Recent summaries by the prestigious New Scientist shows that the atmospheric CO2 concentration is currently about 380 ppm (parts per million) but is increasing at a rate (3.3% per year) corresponding to the WORST scenario envisaged by the IPCC i.e. of unaddressed carbon pollution (http://www.newscientist.com/article/dn10507
-carbon-emissions-rising-faster-than-ever.html ).

However the US Bush Administration and the pro-Bush Australian Federal Government refuse to sign the Kyoto Protocol or to constrain CO2 pollution as revealed by the following statistics for “annual per capita fossil fuel-derived CO2 pollution” (tonnes CO2 per person per year) (2004): 19.2 (for AUSTRALIA; 40 if you include Australia’s “world’s biggest” coal exports), 19.7 (the US), 18.4 (Canada), 16.4 (Netherlands), 11.9 (Russia), 10.4 (Germany), 9.9 (Japan), 9.7 (UK), 8.5 (Italy), 6.7 (France), 4.2 (the World), 3.6 (China), 3.6 (Argentina), 2.0 (Egypt), 1.8 (Brazil), 1.0 (India), 0.7 (Pakistan), 0.7 (Nigeria), and 0.25 (for Bangladesh) (US Energy Information Administration (2006):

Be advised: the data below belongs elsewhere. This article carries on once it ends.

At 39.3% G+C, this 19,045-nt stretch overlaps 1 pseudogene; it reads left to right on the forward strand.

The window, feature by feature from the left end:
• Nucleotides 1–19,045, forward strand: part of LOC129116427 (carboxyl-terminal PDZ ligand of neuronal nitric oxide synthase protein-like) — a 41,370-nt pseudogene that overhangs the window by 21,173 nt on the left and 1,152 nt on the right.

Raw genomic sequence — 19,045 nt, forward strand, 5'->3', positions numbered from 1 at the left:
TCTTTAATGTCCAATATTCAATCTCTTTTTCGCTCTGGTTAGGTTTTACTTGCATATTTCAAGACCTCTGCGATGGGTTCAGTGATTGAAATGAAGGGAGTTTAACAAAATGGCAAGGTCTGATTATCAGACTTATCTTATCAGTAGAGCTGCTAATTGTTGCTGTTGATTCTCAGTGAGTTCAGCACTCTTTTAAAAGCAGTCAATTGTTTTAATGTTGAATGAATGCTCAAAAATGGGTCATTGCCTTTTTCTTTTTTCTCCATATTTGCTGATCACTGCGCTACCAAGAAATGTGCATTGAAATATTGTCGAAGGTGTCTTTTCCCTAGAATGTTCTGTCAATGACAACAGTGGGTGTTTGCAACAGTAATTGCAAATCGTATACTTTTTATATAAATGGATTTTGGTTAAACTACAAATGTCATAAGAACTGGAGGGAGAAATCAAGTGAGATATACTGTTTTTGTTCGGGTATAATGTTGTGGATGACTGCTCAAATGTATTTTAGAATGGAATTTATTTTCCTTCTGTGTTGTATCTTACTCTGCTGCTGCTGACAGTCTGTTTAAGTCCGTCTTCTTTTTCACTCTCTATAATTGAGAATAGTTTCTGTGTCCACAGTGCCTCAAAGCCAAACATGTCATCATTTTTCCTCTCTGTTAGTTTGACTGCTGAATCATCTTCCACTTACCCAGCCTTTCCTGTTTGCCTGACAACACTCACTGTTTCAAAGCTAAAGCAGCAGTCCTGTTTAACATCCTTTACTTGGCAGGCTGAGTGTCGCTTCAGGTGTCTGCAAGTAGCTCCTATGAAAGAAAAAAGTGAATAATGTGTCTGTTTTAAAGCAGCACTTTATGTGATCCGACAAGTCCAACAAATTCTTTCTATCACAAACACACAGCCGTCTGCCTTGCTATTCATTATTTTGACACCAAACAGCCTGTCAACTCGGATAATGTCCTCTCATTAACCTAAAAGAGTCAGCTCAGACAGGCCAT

http://www.eia.doe.gov/emeu/iea/
Notes%20for%20Table%20H_1co2.html ).

The major climate criminals are clearly the Western countries with the HIGHEST annual per capita fossil fuel-derived CO2 pollution, most notably the stand-out Kyoto Protocol NON-signatories Bush America (the world’s worst greenhouse gas polluter) and Bush-ite Australia (the world’s biggest coal exporter and the world’s big country with the world’s highest “annual capita greenhouse gas pollution” if coal exports are included ) (see the World Bank report:

http://siteresources.worldbank.org/INTDATASTA/